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I had the amazing opportunity to speak with Beth Applewhite educator, wife, mom and founder of Kid Fun Houston.  During our conversation she shared her fears and challenges of being placed on strict bed rest during both her pregnancies as a result of preterm labor.

Beth learned so much about herself during that journey, and soon after the birth of her second child she was determined to not waste another minute indoors.  She began to reach out to friends through emails and texts to find the places in Houston with kid activities, and she would arrange playdates with all her friends at those locations.  Soon she became the central hub, and it blossomed into a popular Facebook community Kid Fun Houston which now has over 6,500 members.

This month, Beth Applewhite is the Motherhood Center’s Pregnancy Story.  She can warmly laugh about the struggles she had during her pregnancies and the stress of preterm labor, but as Beth says “being a mom to Pierce (3.5 years old) and Berkeley (22 mos old) makes it all worth it.”


What were your pregnancy expectations?

When I found out I was pregnant I thought I would love it.  I was excited about feeling the flutters of the baby moving and seeing my stomach move with each kick.  I read all the books and I was looking forward to scrap booking my entire pregnancy story.  I saw it as positive, even gaining weight for me was going to be a good experience.  I was pregnant and was going to have a baby!


When did you realize your pregnancy wouldn’t be what you expected?

I was not prepared for it at all.  I truly thought my pregnancy would be like the outline provided in all the pregnancy books.  I was 20 weeks along and we just announced a few weeks prior that we were expecting a baby.  I just didn’t think it was possible to go into labor that soon in my pregnancy, and I missed all the warning signs.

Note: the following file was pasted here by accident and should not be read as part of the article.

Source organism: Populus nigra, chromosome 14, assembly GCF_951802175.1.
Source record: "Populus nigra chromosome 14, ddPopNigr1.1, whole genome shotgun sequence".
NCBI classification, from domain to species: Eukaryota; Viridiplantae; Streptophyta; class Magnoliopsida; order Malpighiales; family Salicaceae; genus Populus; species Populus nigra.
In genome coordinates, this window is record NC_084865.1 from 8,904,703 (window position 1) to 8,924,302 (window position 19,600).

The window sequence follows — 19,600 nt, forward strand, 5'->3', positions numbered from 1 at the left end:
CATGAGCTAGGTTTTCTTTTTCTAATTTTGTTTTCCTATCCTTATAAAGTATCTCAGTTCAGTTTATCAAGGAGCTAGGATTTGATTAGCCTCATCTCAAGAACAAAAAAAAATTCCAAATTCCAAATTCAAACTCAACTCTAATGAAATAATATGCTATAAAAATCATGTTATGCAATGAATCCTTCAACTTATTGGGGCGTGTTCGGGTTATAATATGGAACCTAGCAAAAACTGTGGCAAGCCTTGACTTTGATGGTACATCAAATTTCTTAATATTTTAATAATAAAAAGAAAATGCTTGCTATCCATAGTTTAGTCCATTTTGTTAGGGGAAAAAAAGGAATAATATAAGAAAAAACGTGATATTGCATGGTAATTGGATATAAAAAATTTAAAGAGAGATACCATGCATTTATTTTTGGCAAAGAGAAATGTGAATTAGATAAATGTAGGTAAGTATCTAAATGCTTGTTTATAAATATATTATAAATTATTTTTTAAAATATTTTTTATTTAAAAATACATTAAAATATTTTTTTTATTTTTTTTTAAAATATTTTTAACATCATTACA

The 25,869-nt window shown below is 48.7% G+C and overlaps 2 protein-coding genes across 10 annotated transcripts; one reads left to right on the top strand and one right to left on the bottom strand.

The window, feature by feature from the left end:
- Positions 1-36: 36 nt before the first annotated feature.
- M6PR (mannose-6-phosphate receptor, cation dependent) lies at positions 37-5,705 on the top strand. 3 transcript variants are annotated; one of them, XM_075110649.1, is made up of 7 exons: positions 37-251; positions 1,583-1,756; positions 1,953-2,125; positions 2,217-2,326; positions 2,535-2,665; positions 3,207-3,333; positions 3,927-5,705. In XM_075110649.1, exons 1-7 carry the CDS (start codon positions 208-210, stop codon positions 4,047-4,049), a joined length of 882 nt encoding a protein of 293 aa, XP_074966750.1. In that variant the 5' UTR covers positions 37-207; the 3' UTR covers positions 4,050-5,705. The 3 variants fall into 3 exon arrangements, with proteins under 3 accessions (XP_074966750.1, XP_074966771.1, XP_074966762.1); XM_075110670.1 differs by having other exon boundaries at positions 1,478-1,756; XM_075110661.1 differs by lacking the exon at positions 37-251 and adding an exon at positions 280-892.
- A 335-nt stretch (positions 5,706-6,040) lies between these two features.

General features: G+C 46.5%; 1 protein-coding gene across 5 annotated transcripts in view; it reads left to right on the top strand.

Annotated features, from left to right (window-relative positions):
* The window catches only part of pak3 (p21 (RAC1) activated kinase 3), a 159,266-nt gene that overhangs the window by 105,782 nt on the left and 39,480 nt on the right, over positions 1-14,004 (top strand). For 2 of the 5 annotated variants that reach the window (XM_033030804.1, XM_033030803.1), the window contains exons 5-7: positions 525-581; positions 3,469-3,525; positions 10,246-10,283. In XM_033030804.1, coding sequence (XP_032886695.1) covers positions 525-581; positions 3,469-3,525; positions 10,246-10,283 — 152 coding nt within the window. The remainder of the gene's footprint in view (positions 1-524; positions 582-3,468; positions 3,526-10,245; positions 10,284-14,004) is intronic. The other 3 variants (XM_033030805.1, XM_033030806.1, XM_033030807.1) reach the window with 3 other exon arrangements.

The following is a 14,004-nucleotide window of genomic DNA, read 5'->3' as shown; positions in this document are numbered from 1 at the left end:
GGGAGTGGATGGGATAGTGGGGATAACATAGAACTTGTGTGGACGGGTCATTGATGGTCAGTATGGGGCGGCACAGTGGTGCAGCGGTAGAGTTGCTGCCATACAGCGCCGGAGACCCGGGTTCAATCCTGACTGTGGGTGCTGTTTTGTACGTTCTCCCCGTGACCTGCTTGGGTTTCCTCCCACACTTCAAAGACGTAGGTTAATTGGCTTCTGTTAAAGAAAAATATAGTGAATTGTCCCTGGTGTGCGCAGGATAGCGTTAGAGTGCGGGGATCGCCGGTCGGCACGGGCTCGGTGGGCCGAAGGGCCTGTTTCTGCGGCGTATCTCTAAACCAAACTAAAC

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The day began like all others, so much to do so little time.  I was working as an Assistant Principal and it was that time of year when the school is busy with testing, teacher evaluations and planning.  I had consistent stomach cramps, but kept fighting through the pain.  I guess I knew something wasn’t right but I was unsure of what I was experiencing.  From what I read the only common discomfort I should feel was braxton hicks contractions so I kept telling myself that’s what was happening.

At the end of day the pain was becoming unbearable.  By the time I got into my car I couldn’t  move my legs and I curled over in excruciating pain. I had to use my hands just to lift my legs to get my feet to touch the pedals.  That’s when I realized something was seriously wrong and was taken to the emergency room.


What was your reaction when were told you were in Preterm (Premature) Labor?

Honestly, I was in denial.  The nurse told me I was in preterm labor (when you begin uterine contractions before 37 weeks of pregnancy), but I didn’t fully understand what she was telling me. There was no way I could be in labor because I was only 20 weeks along.

I kept repeating to the nurse that I needed to go because I had a dinner date planned with my husband. The nurse grabbed my hand, and at that moment I could see the concern in her face.  She told me that I was not going to dinner, not going back to work, and I would be on full bedrest until the baby is born.

Immediately I understood what was happening and my denial became fear.  I was now in a state of panic because I knew the baby wouldn’t survive if he was born now.  I had to get myself together and focus.  There became an insatiable need to protect my baby and ensure he would be born after he was fully developed.


How did you cope with the pregnancy path that you were now on?

Once I accepted this was my pregnancy I was committed to adhering to the rules my physician gave me.  Strict bed rest meant that I couldn’t stand up longer than ten minutes each hour, I could only take cold showers, and I was not to have intercourse.  For the first few days it was fine, but as the days progressed the pain and tension built up in my body and it was painful.  During the entire pregnancy my uterus would have contractions making my stomach muscles sore.  I knew that as long as I was laying down I would not trigger the labor.  Therefore, every time I would get up I was scared. The constant fear would not only tense my body more, but it would also create mental anguish and exhaustion.  Every hour seemed like an eternity.  In a 12 hour day I was only able to get up for 1 hour and 20 minutes, and that would be my ongoing routine for the next 16 weeks.